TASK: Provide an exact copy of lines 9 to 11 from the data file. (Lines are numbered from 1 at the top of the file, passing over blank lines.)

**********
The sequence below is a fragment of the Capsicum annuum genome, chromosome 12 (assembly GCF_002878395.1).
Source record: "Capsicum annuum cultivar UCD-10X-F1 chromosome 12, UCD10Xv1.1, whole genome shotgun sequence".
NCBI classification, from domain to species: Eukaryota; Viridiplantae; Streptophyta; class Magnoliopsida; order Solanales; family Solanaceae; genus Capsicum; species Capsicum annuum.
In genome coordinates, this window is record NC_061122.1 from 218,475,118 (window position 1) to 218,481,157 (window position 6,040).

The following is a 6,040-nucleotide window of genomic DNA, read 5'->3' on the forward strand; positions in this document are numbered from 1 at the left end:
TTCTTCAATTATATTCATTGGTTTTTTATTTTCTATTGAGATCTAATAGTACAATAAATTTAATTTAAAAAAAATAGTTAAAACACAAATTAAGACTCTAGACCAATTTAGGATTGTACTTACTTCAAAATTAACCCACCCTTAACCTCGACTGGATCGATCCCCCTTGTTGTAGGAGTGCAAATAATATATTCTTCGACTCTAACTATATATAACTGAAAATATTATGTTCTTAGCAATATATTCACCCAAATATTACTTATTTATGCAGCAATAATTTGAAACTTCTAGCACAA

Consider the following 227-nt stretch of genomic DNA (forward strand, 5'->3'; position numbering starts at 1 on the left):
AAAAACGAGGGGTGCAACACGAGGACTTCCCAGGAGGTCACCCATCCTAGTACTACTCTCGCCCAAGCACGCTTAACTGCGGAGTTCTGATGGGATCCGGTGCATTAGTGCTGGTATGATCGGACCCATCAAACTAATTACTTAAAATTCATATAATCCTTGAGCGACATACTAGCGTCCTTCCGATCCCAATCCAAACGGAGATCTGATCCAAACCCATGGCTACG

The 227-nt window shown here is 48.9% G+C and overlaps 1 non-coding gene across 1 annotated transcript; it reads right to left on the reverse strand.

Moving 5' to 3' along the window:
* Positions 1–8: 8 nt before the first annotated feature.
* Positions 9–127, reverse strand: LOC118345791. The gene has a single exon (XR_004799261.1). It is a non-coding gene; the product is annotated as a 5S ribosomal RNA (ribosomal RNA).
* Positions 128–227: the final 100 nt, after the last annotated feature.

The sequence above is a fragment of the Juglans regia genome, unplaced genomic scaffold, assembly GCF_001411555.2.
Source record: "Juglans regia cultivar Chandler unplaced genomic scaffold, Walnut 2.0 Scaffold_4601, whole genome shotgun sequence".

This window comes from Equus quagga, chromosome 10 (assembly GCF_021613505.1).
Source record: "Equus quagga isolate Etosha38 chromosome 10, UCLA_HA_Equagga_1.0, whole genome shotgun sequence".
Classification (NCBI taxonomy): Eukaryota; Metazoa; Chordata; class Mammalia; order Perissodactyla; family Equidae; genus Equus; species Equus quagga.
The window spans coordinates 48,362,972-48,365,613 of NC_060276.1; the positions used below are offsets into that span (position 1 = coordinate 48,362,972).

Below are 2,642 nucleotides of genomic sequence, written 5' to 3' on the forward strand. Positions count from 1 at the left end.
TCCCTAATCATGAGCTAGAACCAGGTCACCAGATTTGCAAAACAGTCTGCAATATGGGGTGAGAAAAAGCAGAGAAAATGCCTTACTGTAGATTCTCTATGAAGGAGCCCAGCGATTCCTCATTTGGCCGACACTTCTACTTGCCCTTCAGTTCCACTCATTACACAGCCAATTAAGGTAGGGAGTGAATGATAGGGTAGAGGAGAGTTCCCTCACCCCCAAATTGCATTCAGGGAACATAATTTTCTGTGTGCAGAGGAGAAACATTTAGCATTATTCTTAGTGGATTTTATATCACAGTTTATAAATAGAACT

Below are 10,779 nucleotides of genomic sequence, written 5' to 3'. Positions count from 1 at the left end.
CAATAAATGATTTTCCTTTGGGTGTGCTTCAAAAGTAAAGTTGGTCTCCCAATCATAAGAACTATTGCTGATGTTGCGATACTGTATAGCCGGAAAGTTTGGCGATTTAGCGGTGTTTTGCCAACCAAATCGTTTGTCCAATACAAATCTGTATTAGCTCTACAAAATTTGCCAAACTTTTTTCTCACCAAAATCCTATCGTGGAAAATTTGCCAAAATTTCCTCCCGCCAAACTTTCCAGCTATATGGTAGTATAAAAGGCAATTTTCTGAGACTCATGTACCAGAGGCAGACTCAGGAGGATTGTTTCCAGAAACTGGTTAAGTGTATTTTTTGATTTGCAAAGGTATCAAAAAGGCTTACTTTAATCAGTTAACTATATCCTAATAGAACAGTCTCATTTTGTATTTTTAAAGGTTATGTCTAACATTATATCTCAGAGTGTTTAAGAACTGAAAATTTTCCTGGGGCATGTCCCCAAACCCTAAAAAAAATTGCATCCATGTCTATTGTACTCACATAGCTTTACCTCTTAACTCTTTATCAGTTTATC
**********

The 227-nt window shown here is 48.9% G+C and overlaps 1 non-coding gene across 1 annotated transcript; it reads right to left on the reverse strand.

Moving 5' to 3' along the window:
* Positions 1–8: 8 nt before the first annotated feature.